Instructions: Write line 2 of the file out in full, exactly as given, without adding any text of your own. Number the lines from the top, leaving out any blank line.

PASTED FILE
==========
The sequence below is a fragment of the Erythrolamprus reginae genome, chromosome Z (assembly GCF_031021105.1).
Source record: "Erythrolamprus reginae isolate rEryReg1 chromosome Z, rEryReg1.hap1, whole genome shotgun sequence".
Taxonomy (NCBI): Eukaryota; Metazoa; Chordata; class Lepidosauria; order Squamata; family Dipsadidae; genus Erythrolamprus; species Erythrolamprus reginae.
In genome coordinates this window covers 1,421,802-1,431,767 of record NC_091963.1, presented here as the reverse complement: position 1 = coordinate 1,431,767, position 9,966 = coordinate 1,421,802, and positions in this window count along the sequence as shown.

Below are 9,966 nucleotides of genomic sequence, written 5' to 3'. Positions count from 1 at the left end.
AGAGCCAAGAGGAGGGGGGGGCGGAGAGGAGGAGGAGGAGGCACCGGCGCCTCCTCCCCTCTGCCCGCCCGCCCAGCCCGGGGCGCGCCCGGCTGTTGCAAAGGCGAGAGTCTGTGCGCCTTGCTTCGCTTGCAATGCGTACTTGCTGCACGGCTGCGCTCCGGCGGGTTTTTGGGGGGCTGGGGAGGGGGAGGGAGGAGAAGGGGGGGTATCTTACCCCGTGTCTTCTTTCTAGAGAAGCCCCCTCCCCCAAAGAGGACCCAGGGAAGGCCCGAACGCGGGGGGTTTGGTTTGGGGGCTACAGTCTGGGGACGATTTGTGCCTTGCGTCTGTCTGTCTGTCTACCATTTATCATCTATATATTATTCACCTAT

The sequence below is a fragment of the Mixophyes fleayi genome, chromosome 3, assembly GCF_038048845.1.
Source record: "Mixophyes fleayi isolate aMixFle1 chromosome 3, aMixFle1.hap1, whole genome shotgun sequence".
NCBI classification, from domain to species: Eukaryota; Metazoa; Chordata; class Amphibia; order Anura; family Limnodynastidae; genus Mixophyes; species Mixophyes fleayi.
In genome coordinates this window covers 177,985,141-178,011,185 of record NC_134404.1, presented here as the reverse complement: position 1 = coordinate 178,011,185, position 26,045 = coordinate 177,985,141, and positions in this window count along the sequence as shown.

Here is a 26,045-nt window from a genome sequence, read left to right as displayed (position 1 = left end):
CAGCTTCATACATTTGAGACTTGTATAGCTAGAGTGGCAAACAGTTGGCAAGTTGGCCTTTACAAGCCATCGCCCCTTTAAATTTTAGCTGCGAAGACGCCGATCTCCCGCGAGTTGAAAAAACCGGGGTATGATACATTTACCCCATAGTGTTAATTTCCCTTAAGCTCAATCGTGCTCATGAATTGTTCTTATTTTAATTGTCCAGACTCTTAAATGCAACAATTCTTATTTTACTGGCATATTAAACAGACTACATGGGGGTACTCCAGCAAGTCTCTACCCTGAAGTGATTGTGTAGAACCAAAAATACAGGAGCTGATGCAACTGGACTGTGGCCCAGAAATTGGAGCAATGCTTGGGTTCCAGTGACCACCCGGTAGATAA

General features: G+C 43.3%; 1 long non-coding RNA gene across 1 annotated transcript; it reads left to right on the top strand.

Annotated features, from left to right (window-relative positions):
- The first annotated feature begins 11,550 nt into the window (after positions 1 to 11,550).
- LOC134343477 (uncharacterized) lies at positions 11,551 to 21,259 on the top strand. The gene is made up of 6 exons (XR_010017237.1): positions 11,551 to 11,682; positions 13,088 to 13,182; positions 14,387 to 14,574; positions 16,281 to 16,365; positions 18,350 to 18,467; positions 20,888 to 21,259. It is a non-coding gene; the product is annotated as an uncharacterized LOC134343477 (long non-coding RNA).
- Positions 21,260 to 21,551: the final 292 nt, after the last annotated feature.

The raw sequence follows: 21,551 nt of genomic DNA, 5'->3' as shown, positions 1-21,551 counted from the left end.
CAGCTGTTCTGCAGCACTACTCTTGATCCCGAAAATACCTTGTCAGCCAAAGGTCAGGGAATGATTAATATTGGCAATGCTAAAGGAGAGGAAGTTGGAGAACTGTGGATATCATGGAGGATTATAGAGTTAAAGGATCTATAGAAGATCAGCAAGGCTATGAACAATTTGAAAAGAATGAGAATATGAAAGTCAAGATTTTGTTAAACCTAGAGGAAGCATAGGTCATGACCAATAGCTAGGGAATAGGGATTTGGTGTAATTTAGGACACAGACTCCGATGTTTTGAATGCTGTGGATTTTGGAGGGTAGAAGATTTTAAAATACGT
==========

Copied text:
Source record: "Erythrolamprus reginae isolate rEryReg1 chromosome Z, rEryReg1.hap1, whole genome shotgun sequence".